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The upcoming Xbox 'Scarlett' console could have a streaming-only SKU

The Xbox Scarlett could come in two SKUs. (Source: IGN)
The Xbox Scarlett could come in two SKUs. (Source: IGN)
The upcoming Xbox console could come in two versions — a conventional console with top of the line hardware and a streaming-only version that has lower compute ability and streams games from what is internally being referred to as the 'Scarlett Cloud'. 'Scarlett Cloud' could mean that gamers will be able to stream Xbox games on virtually any device with an internet connection.

Microsoft watcher Brad Sams uncovered some new information related to the next generation of Xbox consoles codenamed 'Scarlett'. Treading in the footsteps of the current Xbox One lineup, 'Scarlett' will come in two versions. One of them will be a traditional console featuring next generation hardware and the other will be a streaming-only box with minimal compute power. 

Details about the traditional console is still not known as it is still in an early development phase. The streaming-only console is a lower-power variant that is designed to work well with the company's game streaming service internally being referred to as the 'Scarlett Cloud'. That Microsoft is working on a game streaming service is not exactly a secret as Xbox chief Phil Spencer did acknowledge the same during E3 2018. In fact, the company has been toying around with game streaming since 2013 when it first internally demonstrated Halo 4 being streamed to a Nokia Lumia 520 with a latency of just 45ms.

Sams reports that the cloud console will have limited local compute power for controller input, image processing, and collision detection but still will be priced lesser than its traditional cousin. This could help expand the platform's reach and prove to be a good cash cow for Microsoft as the company makes more via game sales, Xbox Live, and Xbox Gamepass than the hardware itself.

In the cloud console, a portion of the game, called a slice or splice, runs locally with the rest residing in the cloud. Microsoft's cloud platform can 'stitch' these two together. Apparently, Microsoft is confident that it has tackled latency issues as it has datacenters spread all over the world. 'Scarlett Cloud' will, therefore, be able to run on any device and not just the console. Also, all 'Scarlett' games will run on both 'Scarlett' devices without throwing up any unexpected surprises.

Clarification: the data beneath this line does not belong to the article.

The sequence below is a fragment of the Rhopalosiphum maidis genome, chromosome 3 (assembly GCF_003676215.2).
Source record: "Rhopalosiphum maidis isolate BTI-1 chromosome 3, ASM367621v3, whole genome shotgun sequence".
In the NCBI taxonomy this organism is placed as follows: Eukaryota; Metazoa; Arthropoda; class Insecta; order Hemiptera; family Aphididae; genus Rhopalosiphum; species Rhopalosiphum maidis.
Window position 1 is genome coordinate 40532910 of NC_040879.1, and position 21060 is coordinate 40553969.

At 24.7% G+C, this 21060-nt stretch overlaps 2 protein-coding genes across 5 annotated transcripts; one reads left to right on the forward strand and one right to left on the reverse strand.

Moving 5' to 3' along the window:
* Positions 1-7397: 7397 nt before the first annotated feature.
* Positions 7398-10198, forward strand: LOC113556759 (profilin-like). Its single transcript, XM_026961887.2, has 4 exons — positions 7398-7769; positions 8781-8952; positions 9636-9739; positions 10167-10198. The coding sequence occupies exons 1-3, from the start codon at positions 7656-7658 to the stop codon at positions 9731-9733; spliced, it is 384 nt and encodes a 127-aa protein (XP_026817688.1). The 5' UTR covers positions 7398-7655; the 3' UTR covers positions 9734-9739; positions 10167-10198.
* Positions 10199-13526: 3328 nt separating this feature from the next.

The cloud console will reportedly launch later in the development cycle but both variants should be ready for a 2020 launch. This is not the first time companies are trying their hand at game streaming, though. Back during CES 2018, NVIDIA and HP launched their own streaming services. Steam also recently announced plans of a game streaming service for smartphones. While all these companies can lay all the infrastructure they can, ultimately the success of such services depends on how many users across the world have access to high speed internet without data caps. Turns out, we are still not quite there yet.

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> Notebook / Laptop Reviews and News > News > News Archive > Newsarchive 2018 07 > The upcoming Xbox 'Scarlett' console could have a streaming-only SKU
Vaidyanathan Subramaniam, 2018-07-25 (Update: 2018-07-25)
Vaidyanathan Subramaniam
Vaidyanathan Subramaniam - News Editor
I am a cell and molecular biologist and computers have been an integral part of my life ever since I laid my hands on my first PC which was based on an Intel Celeron 266 MHz processor, 16 MB RAM and a modest 2 GB hard disk. Since then, I’ve seen my passion for technology evolve with the times. From traditional floppy based storage and running DOS commands for every other task, to the connected cloud and shared social experiences we take for granted today, I consider myself fortunate to have witnessed a sea change in the technology landscape. I honestly feel that the best is yet to come, when things like AI and cloud computing mature further. When I am not out finding the next big cure for cancer, I read and write about a lot of technology related stuff or go about ripping and re-assembling PCs and laptops.